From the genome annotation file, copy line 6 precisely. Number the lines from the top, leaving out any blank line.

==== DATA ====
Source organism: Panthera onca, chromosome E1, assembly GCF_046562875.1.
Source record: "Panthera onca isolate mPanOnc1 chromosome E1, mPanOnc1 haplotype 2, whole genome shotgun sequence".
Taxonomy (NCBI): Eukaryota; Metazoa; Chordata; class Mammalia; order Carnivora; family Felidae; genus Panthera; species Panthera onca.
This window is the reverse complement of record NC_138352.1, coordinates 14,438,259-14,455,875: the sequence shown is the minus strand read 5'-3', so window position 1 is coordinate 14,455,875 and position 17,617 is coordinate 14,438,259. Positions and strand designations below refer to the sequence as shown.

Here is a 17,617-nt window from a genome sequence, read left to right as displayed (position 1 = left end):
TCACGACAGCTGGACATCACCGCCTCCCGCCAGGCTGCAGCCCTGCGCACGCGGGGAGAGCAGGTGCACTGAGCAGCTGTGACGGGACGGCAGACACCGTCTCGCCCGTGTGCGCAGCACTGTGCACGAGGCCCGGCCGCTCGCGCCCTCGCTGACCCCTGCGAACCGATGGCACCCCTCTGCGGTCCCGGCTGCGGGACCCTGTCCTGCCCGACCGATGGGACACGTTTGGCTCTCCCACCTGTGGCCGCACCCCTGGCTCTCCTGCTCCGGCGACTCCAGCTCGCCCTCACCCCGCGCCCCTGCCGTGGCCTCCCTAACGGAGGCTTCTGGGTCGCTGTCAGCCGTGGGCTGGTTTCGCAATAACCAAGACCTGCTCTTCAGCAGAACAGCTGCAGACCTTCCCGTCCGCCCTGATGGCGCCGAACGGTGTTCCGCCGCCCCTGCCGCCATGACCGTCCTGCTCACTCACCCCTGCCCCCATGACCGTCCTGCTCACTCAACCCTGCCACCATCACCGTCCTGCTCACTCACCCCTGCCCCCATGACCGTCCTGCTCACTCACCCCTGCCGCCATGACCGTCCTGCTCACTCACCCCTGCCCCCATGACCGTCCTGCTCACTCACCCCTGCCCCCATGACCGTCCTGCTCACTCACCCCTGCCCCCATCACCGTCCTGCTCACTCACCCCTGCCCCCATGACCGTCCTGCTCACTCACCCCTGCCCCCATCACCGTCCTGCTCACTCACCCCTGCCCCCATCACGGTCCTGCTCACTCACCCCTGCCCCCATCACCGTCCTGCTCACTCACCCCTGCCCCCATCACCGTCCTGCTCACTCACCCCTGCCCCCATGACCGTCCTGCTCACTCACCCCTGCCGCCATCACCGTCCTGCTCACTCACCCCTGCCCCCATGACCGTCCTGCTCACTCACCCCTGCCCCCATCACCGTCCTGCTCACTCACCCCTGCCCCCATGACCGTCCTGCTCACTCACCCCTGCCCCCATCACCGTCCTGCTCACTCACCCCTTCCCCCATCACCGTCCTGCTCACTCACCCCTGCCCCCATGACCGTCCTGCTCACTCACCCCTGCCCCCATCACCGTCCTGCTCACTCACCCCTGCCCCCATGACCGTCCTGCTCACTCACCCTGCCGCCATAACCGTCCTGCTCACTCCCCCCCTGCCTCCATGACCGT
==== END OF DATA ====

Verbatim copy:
TCACGACAGCTGGACATCACCGCCTCCCGCCAGGCTGCAGCCCTGCGCACGCGGGGAGAGCAGGTGCACTGAGCAGCTGTGACGGGACGGCAGACACCGTCTCGCCCGTGTGCGCAGCACTGTGCACGAGGCCCGGCCGCTCGCGCCCTCGCTGACCCCTGCGAACCGATGGCACCCCTCTGCGGTCCCGGCTGCGGGACCCTGTCCTGCCCGACCGATGGGACACGTTTGGCTCTCCCACCTGTGGCCGCACCCCTGGCTCTCCTGCTCCGGCGACTCCAGCTCGCCCTCACCCCGCGCCCCTGCCGTGGCCTCCCTAACGGAGGCTTCTGGGTCGCTGTCAGCCGTGGGCTGGTTTCGCAATAACCAAGACCTGCTCTTCAGCAGAACAGCTGCAGACCTTCCCGTCCGCCCTGATGGCGCCGAACGGTGTTCCGCCGCCCCTGCCGCCATGACCGTCCTGCTCACTCACCCCTGCCCCCATGACCGTCCTGCTCACTCAACCCTGCCACCATCACCGTCCTGCTCACTCACCCCTGCCCCCATGACCGTCCTGCTCACTCACCCCTGCCGCCATGACCGTCCTGCTCACTCACCCCTGCCCCCATGACCGTCCTGCTCACTCACCCCTGCCCCCATGACCGTCCTGCTCACTCACCCCTGCCCCCATCACCGTCCTGCTCACTCACCCCTGCCCCCATGACCGTCCTGCTCACTCACCCCTGCCCCCATCACCGTCCTGCTCACTCACCCCTGCCCCCATCACGGTCCTGCTCACTCACCCCTGCCCCCATCACCGTCCTGCTCACTCACCCCTGCCCCCATCACCGTCCTGCTCACTCACCCCTGCCCCCATGACCGTCCTGCTCACTCACCCCTGCCGCCATCACCGTCCTGCTCACTCACCCCTGCCCCCATGACCGTCCTGCTCACTCACCCCTGCCCCCATCACCGTCCTGCTCACTCACCCCTGCCCCCATGACCGTCCTGCTCACTCACCCCTGCCCCCATCACCGTCCTGCTCACTCACCCCTTCCCCCATCACCGTCCTGCTCACTCACCCCTGCCCCCATGACCGTCCTGCTCACTCACCCCTGCCCCCATCACCGTCCTGCTCACTCACCCCTGCCCCCATGACCGTCCTGCTCACTCACCCTGCCGCCATAACCGTCCTGCTCACTCCCCCCCTGCCTCCATGACCGT